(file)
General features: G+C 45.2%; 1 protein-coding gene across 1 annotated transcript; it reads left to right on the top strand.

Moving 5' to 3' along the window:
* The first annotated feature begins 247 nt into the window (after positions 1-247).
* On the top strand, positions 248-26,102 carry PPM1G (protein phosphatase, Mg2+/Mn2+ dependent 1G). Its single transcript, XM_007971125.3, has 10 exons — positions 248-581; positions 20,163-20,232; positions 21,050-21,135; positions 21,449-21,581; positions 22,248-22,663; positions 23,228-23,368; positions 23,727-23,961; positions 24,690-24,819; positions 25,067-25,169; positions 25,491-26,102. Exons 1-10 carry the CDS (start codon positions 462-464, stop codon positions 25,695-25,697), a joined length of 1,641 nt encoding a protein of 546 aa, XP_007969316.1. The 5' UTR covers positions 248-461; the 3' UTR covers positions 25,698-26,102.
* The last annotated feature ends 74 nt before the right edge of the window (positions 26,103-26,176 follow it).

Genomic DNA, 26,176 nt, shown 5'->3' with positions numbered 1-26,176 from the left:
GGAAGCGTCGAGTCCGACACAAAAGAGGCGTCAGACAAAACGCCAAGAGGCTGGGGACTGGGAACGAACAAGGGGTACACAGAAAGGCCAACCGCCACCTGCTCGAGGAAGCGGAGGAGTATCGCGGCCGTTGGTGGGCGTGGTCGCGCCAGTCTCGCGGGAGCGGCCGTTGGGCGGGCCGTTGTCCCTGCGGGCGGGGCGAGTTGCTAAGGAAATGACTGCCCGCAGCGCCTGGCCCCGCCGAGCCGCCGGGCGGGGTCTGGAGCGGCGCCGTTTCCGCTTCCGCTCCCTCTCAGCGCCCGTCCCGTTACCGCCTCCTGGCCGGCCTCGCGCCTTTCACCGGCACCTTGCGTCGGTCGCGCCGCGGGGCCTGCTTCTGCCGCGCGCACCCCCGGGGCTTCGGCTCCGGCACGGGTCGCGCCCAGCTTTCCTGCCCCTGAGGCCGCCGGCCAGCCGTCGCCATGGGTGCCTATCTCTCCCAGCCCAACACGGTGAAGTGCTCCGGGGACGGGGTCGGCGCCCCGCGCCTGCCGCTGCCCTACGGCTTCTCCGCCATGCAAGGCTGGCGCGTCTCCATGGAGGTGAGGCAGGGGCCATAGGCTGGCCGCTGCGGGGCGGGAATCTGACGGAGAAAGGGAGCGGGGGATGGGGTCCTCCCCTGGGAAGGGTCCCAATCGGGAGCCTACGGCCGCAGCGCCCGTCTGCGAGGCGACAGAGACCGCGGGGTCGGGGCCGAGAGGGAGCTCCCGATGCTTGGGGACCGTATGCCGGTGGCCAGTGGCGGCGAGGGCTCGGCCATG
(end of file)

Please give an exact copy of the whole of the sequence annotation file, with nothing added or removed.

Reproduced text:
General features: G+C 45.2%; 1 protein-coding gene across 1 annotated transcript; it reads left to right on the top strand.

Moving 5' to 3' along the window:
* The first annotated feature begins 247 nt into the window (after positions 1-247).
* On the top strand, positions 248-26,102 carry PPM1G (protein phosphatase, Mg2+/Mn2+ dependent 1G). Its single transcript, XM_007971125.3, has 10 exons — positions 248-581; positions 20,163-20,232; positions 21,050-21,135; positions 21,449-21,581; positions 22,248-22,663; positions 23,228-23,368; positions 23,727-23,961; positions 24,690-24,819; positions 25,067-25,169; positions 25,491-26,102. Exons 1-10 carry the CDS (start codon positions 462-464, stop codon positions 25,695-25,697), a joined length of 1,641 nt encoding a protein of 546 aa, XP_007969316.1. The 5' UTR covers positions 248-461; the 3' UTR covers positions 25,698-26,102.
* The last annotated feature ends 74 nt before the right edge of the window (positions 26,103-26,176 follow it).

Genomic DNA, 26,176 nt, shown 5'->3' with positions numbered 1-26,176 from the left:
GGAAGCGTCGAGTCCGACACAAAAGAGGCGTCAGACAAAACGCCAAGAGGCTGGGGACTGGGAACGAACAAGGGGTACACAGAAAGGCCAACCGCCACCTGCTCGAGGAAGCGGAGGAGTATCGCGGCCGTTGGTGGGCGTGGTCGCGCCAGTCTCGCGGGAGCGGCCGTTGGGCGGGCCGTTGTCCCTGCGGGCGGGGCGAGTTGCTAAGGAAATGACTGCCCGCAGCGCCTGGCCCCGCCGAGCCGCCGGGCGGGGTCTGGAGCGGCGCCGTTTCCGCTTCCGCTCCCTCTCAGCGCCCGTCCCGTTACCGCCTCCTGGCCGGCCTCGCGCCTTTCACCGGCACCTTGCGTCGGTCGCGCCGCGGGGCCTGCTTCTGCCGCGCGCACCCCCGGGGCTTCGGCTCCGGCACGGGTCGCGCCCAGCTTTCCTGCCCCTGAGGCCGCCGGCCAGCCGTCGCCATGGGTGCCTATCTCTCCCAGCCCAACACGGTGAAGTGCTCCGGGGACGGGGTCGGCGCCCCGCGCCTGCCGCTGCCCTACGGCTTCTCCGCCATGCAAGGCTGGCGCGTCTCCATGGAGGTGAGGCAGGGGCCATAGGCTGGCCGCTGCGGGGCGGGAATCTGACGGAGAAAGGGAGCGGGGGATGGGGTCCTCCCCTGGGAAGGGTCCCAATCGGGAGCCTACGGCCGCAGCGCCCGTCTGCGAGGCGACAGAGACCGCGGGGTCGGGGCCGAGAGGGAGCTCCCGATGCTTGGGGACCGTATGCCGGTGGCCAGTGGCGGCGAGGGCTCGGCCATG